Heat-related Conditions

Persons who live on the streets or in shelters are at increased risk for dehydration in warmer climates, particularly during summer months. Be aware that diuretics can exacerbate dehydration and that limited access to water or bathroom facilities may interfere with treatment adherence. Work with service providers in your community to assure that homeless people have easy access to potable water and restrooms. Avoid prescribing diuretics if the patient does not have easy access to a restroom or will not be able to return for laboratory tests necessary for monitoring them. Read more about this and other practice recommendations for homeless patients with cardiovascular diseases including hypertension, hyperlipidemia and heart failure in the HCH Clinicians’ Network’s Adapting Your Practice Series.

Healing Hands Newsletter

  • Exposure-related Conditions: Symptoms and Prevention Strategies (2007) – Exposure-related conditions are a constant reality faced by homeless individuals who spend most days and many nights outside. Without shelter against the elements, they are dependent on mild temperatures and dry weather for a tolerable existence. And while some people who live on the streets may have tents or cardboard structures to provide a modicum of protection and privacy, they are still susceptible to hypo- or hyperthermia as well as associated maladies including frostbite, sunburn, and heat exhaustion. Those who are very young, old, malnourished or exhausted are at increased risk of serious health problems from exposure to temperature extremes. This issue discusses signs and symptoms of cold- and heat-related pathologies and how to prevent them.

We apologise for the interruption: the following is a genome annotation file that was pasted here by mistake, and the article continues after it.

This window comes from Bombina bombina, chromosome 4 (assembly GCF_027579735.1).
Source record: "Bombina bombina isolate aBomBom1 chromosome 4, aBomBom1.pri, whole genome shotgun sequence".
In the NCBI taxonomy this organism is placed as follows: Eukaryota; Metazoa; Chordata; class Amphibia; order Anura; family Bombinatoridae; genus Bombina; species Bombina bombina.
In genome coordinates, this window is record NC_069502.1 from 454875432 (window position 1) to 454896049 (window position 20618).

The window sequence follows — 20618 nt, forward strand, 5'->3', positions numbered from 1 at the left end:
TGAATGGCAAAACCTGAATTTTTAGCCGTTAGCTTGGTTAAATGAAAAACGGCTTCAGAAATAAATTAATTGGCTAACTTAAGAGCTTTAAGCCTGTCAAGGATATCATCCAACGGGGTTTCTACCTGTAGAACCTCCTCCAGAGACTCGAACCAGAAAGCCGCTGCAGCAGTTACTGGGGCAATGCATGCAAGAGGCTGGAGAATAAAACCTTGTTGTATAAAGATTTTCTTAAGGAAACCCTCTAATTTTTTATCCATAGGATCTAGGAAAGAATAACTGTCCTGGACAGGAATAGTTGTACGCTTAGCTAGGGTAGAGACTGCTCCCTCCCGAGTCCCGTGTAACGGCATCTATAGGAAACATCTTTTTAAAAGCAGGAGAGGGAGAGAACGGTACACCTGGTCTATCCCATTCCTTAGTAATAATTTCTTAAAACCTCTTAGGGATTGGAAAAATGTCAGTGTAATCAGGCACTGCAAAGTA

The Health Care of Homeless Persons (2004)

This easy to use and read manual is designed for clinicians and shelter staff. Sections cover communicable diseases and infections, major medications, heat-related conditions and cold-related injuries, emerging challenges, management of chronic illnesses, immunizations, food management in shelters and soup kitchens, and fact sheets in English and Spanish for clients.

Additional Resources

  • Extreme Heat | Centers for Disease Control and Prevention – This webpage includes tips and a prevention guide, general information about extreme heat, and links to resources for health professionals.
  • Heat Wave: A Major Summer Killer | National Oceanic and Atmospheric Administration – Brochure that covers heat disorder symptoms, first aid and safety tips, heat index chart, and how heat affects the body.
  • National Weather Service website
  • Hot Weather Health Tips | Milwaukee County